• 1966: In response to India’s criticism of the US intervention in Vietnam, President Lyndon B. Johnson restricted the supply of grain shipments to India under Public Law 480 programme.
  • 1967: A predominantly Anti-American worldview led India to reject a founding membership in the Association of Southeast Asian Nations (ASEAN).
  • 1968: India rejected the Non-Proliferation Treaty (NPT) proposed by the world’s leading nuclear powers.
  • 1971: The USA had maintained a studious silence on Pakistan’s repressive policies in East Pakistan. The then Secretary of State Henry Kissinger visited Delhi to make India comply to not support liberation movements in East Pakistan. Indira Gandhi’s intransigence was met with diplomatic muscle-flexing. Next month, India signed a Treaty of Friendship, Peace and Cooperation with the Soviet Union, seen as a blatant shift from India’s Non-Alignment policies. US President Richard Nixon in a retaliatory move chose to explicitly tilt American policy in favour of Pakistan and suspended $87 million worth of economic aid to India. American naval fleet USS Enterprise traversed the Bay of Bengal, issuing mild threats. India won the Bangladesh Liberation War as the Pakistani Army embarrassingly surrendered more than 90,000 troops.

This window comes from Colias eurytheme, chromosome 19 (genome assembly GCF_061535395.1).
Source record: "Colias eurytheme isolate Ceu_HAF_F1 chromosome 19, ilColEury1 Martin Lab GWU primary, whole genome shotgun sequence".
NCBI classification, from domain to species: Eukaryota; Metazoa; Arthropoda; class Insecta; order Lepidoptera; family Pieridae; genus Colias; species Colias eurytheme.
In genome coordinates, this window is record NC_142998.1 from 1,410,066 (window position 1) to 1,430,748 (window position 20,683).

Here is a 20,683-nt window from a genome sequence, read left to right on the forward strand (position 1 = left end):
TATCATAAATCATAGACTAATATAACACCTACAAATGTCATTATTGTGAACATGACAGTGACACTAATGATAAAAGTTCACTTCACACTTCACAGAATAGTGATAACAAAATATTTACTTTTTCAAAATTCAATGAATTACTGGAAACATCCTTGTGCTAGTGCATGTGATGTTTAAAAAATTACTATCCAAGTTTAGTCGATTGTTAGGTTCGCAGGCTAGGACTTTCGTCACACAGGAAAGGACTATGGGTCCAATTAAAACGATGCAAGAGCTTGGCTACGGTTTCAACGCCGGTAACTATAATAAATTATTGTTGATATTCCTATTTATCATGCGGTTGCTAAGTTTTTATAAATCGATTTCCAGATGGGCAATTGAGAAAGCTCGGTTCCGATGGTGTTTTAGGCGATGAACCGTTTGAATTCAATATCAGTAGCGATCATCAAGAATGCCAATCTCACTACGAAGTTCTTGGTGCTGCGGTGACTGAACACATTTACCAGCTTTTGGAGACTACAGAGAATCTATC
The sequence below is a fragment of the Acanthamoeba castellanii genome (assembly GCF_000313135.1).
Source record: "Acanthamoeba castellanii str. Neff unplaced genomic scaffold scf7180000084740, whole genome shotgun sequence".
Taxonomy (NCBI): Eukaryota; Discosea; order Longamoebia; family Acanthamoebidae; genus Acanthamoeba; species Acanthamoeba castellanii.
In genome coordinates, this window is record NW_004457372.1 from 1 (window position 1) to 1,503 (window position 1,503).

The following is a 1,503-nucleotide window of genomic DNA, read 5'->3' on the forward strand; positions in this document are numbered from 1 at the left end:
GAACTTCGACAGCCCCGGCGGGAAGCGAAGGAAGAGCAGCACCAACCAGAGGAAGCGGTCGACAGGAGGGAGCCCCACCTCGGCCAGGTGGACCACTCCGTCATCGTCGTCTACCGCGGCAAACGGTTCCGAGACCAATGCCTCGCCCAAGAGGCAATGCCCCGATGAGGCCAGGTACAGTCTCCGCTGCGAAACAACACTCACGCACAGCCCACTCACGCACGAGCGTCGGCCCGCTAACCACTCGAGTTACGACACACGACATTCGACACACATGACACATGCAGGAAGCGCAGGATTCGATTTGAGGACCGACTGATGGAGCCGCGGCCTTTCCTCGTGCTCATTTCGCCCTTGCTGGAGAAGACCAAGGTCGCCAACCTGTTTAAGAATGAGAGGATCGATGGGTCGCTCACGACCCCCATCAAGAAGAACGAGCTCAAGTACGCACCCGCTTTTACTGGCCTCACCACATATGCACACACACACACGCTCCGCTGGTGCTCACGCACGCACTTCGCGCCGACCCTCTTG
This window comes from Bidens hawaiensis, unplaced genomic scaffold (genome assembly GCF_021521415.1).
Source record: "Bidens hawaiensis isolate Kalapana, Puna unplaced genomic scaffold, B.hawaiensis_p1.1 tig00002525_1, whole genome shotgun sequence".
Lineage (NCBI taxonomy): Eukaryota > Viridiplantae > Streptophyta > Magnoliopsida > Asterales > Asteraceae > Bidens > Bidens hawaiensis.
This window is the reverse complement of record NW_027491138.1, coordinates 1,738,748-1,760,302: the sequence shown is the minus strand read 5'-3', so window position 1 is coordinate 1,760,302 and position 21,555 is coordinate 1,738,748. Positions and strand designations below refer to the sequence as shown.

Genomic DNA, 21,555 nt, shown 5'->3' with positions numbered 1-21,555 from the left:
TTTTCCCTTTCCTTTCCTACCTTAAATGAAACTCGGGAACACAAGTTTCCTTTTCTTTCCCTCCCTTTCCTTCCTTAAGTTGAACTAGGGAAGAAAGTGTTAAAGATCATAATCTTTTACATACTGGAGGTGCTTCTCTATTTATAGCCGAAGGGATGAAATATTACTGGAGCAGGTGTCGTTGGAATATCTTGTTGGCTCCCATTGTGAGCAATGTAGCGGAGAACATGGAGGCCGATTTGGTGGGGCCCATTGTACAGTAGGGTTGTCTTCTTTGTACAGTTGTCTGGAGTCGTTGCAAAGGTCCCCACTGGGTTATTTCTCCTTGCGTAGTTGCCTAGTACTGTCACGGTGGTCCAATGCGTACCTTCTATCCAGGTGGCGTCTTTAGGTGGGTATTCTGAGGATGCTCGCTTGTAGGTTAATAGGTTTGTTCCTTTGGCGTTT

• 1974: India conducted its first nuclear weapon test at Pokhran, and it came as a major jolt to the USA who made plans to upgrade its presence at Diego Garcia, a British-controlled island in the Indian ocean.
  • 1975: India faced considerable domestic turmoil and entered into a state of Emergency.
  • 1977: The Emergency ended and the US immediately eased restrictions it has placed on World Bank loans to India and approved direct economic assistance of $60 million.
  • 1978: US President Jimmy Carter and Indian Prime Minister Desai exchanged visits to each other’s nations.
  • The 1980s: Large amounts of military aid was pumped into Pakistan by the USA in order to fight a proxy against the Soviet Union in Afghanistan. This created significant repercussions in the internal security of India as the Pakistani mujahedeen fighters infiltrated into Kashmir as militants.
  • 1988: Prime Minister Rajiv Gandhi made a historic visit to China which led to normalization of relations between India and China.
  • 1990: India hesitatingly provided a brief logistical support for American military operations in the Gulf War.